The International Cycling Union will wait for the U.S. Anti-Doping Agency to explain why Lance Armstrong should lose his seven Tour de France titles before commenting on the case.
The sport's governing body said Friday it expects USADA to submit documents "to the parties concerned," as the case threatens to wipe a cycling icon almost out of the record books.
"The UCI recognizes that USADA is reported as saying that it will strip Mr. Armstrong of all results from 1998 onwards in addition to imposing a lifetime ban from participating in any sport which recognizes the World Anti-Doping Code," the Switzerland-based organization said in a statement.
Alberto Contador declined to comment on the possibility of Lance Armstrong being stripped of his seven Tour de France titles, instead paying tribute to his former teammate's skill on the bike.
Contador, who hesitantly partnered Armstrong during the first year of the American's comeback in 2009 with Astana, said he had kept his distance from the case.
"I'm not up to date on the case. Whenever I'm competing at a major race I try to keep these things to the margin and stay completely focused on the race," Contador said Friday before the start of the seventh stage of the Spanish Vuelta.
"I don't know if it's over or not. The truth is I'm not thinking about it."
Contador and Armstrong were bitter teammates during the seven-time Tour champion's return to cycling after a three-year hiatus, with Contador eventually emerging as the team No. 1 on his way to winning the Tour that season. Armstrong, who came third, moved to Radioshack the next season.
Still, the Spanish cyclist, who was stripped of his 2010 Tour victory because of drug charges, was polite in describing the 40-year-old Armstrong's abilities on the bike after having once described their relationship as "zero."
"I think he was a cyclist who always showed such strength, great intelligence and spectacular physical conditioning," he said."
— The Associated Press
"As USADA has claimed jurisdiction in the case, the UCI expects that it will issue a reasoned decision" explaining the action taken, the UCI said, adding that legal procedures obliged USADA to fulfil this demand in cases "where no hearing occurs."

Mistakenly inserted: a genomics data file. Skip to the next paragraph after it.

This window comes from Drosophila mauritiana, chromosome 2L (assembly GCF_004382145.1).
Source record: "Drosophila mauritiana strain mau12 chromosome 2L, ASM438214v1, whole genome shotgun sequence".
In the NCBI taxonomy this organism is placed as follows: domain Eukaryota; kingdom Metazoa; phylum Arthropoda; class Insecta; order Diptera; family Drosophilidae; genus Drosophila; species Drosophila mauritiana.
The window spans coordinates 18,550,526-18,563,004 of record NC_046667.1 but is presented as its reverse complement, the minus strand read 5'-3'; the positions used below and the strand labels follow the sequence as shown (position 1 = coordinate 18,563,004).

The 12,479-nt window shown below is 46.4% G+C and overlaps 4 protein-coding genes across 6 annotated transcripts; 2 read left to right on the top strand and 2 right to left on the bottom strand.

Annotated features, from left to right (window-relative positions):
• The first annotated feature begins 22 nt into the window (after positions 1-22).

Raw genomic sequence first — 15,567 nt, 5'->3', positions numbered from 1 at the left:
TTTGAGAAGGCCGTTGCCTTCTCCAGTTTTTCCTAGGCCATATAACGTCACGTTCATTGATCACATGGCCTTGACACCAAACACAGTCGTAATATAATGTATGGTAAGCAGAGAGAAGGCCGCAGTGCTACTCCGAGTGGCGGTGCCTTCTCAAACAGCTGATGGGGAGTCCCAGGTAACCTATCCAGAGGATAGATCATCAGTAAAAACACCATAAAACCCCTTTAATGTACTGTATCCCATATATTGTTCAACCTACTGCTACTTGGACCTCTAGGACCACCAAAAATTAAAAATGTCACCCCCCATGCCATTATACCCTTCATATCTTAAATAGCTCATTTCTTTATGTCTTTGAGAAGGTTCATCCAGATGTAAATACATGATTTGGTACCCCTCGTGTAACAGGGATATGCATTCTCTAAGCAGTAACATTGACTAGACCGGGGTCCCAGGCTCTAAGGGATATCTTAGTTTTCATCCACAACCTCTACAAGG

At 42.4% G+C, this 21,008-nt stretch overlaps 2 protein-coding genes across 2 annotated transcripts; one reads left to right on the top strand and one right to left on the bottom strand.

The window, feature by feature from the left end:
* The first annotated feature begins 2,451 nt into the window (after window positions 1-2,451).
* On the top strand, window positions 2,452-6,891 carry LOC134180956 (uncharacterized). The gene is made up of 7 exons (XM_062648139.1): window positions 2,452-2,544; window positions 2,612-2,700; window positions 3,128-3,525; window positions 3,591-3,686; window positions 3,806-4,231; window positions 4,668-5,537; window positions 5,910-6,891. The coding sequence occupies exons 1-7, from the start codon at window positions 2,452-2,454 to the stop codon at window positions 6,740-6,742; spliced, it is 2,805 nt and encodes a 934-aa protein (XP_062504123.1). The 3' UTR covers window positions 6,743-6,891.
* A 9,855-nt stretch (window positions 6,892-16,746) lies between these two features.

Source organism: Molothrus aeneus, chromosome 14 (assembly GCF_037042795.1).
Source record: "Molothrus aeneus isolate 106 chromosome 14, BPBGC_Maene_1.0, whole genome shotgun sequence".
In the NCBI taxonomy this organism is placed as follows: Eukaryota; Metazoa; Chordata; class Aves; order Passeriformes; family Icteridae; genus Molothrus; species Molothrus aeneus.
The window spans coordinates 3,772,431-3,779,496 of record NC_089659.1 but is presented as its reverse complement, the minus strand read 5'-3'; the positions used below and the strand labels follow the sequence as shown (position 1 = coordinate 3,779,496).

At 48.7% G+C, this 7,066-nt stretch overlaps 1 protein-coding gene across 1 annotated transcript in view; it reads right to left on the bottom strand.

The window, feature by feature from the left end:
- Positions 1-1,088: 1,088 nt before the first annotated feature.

Armstrong has chosen not to pursue an arbitration hearing where he could have fought charges brought by U.S. anti-doping officials that his teams doped when he won the Tour from 1999-2005.
The UCI and USADA have engaged in a turf war over who should prosecute allegations against Armstrong.
Armstrong disputes that USADA has power to re-write cycling results and uncertainty remains over what role the ASO sports promotion company which organizes the Tour de France will have in the process.
Armstrong insisted his decision to decline arbitration was not an admission of guilt, but a refusal to enter a process he believes is unfair.
"Lance has never withdrawn from a fair fight in his life so his decision today underlines what an unjust process this has been," Johan Bruyneel, Armstrong's longtime coach, wrote on his personal website on Friday.
'Recognize our decision'
Still, USADA chief executive Travis Tygart said the UCI was "bound to recognize our decision and impose it" as a signatory to the World Anti-Doping Code.
USADA maintains that Armstrong used banned substances as far back as 1996, including the blood-booster EPO and steroids, as well as blood transfusions.
The agency also claims to have blood tests from 2009 and 2010 which were "fully consistent" with doping, at a time when Armstrong was monitored by the biological passport program run by the UCI.
USADA wants to annul all Armstrong's race results from August 1998. At the 2000 Sydney Olympics, he won a bronze medal in the road time trial.
The International Olympic Committee said Friday it will await decisions by the U.S. agency and UCI before taking any steps against the rider.
Even if Armstrong loses the legal battle, the UCI would still be able to regard him as its 1993 world champion in the men's road race in Oslo, Norway.